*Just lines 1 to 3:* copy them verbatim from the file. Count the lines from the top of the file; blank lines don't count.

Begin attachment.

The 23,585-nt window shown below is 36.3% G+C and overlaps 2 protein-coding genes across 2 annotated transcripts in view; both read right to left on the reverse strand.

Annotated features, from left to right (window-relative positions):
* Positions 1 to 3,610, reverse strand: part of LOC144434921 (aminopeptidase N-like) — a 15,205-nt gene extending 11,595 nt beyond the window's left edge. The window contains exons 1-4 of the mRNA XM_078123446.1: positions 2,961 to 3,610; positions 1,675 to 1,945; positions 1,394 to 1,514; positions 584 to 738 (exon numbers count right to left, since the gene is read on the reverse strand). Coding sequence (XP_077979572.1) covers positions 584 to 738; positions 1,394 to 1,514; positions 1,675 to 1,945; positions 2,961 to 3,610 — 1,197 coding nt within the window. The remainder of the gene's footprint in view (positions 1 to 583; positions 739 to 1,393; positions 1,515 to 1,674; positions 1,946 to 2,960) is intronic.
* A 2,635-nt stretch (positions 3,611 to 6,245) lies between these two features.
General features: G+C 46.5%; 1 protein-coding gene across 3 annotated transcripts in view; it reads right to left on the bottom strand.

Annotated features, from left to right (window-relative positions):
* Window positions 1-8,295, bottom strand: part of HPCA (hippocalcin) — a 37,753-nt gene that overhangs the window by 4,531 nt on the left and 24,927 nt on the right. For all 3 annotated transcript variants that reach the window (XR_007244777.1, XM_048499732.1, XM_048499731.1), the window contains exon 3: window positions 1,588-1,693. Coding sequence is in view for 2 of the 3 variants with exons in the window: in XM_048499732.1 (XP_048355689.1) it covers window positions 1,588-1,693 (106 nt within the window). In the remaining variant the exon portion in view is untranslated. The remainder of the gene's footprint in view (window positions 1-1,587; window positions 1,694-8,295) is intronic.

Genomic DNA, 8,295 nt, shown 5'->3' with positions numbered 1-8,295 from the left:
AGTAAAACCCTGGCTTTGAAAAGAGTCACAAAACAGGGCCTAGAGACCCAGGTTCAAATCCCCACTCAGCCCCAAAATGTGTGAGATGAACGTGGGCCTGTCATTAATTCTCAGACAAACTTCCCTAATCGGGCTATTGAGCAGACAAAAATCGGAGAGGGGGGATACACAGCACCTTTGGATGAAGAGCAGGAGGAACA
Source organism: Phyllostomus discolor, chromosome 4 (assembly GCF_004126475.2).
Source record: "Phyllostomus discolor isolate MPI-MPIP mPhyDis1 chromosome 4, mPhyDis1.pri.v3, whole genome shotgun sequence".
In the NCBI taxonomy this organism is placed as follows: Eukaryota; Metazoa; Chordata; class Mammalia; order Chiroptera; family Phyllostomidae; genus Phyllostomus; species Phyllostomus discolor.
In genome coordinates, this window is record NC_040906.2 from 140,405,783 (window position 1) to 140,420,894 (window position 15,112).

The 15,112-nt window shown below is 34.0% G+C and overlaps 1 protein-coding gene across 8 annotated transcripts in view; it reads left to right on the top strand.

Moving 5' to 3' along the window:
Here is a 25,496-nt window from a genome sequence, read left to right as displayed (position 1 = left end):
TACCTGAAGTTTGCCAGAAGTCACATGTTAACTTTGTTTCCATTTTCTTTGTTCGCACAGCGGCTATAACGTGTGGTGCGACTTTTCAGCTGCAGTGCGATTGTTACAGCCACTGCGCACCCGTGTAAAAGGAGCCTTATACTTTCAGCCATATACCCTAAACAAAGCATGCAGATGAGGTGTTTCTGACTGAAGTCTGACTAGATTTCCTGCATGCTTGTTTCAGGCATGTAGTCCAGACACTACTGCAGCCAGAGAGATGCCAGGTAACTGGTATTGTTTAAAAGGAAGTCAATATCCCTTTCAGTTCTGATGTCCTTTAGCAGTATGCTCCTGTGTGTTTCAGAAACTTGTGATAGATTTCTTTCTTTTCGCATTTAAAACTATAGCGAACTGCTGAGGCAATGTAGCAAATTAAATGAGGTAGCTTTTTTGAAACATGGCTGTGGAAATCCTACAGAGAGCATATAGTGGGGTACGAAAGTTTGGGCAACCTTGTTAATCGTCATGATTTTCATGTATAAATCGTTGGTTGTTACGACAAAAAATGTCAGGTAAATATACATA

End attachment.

The 23,585-nt window shown below is 36.3% G+C and overlaps 2 protein-coding genes across 2 annotated transcripts in view; both read right to left on the reverse strand.

Annotated features, from left to right (window-relative positions):
* Positions 1 to 3,610, reverse strand: part of LOC144434921 (aminopeptidase N-like) — a 15,205-nt gene extending 11,595 nt beyond the window's left edge. The window contains exons 1-4 of the mRNA XM_078123446.1: positions 2,961 to 3,610; positions 1,675 to 1,945; positions 1,394 to 1,514; positions 584 to 738 (exon numbers count right to left, since the gene is read on the reverse strand). Coding sequence (XP_077979572.1) covers positions 584 to 738; positions 1,394 to 1,514; positions 1,675 to 1,945; positions 2,961 to 3,610 — 1,197 coding nt within the window. The remainder of the gene's footprint in view (positions 1 to 583; positions 739 to 1,393; positions 1,515 to 1,674; positions 1,946 to 2,960) is intronic.